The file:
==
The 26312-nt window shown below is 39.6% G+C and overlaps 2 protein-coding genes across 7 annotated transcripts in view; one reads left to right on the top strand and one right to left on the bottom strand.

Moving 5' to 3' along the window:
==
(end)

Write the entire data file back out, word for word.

The 26312-nt window shown below is 39.6% G+C and overlaps 2 protein-coding genes across 7 annotated transcripts in view; one reads left to right on the top strand and one right to left on the bottom strand.

Moving 5' to 3' along the window: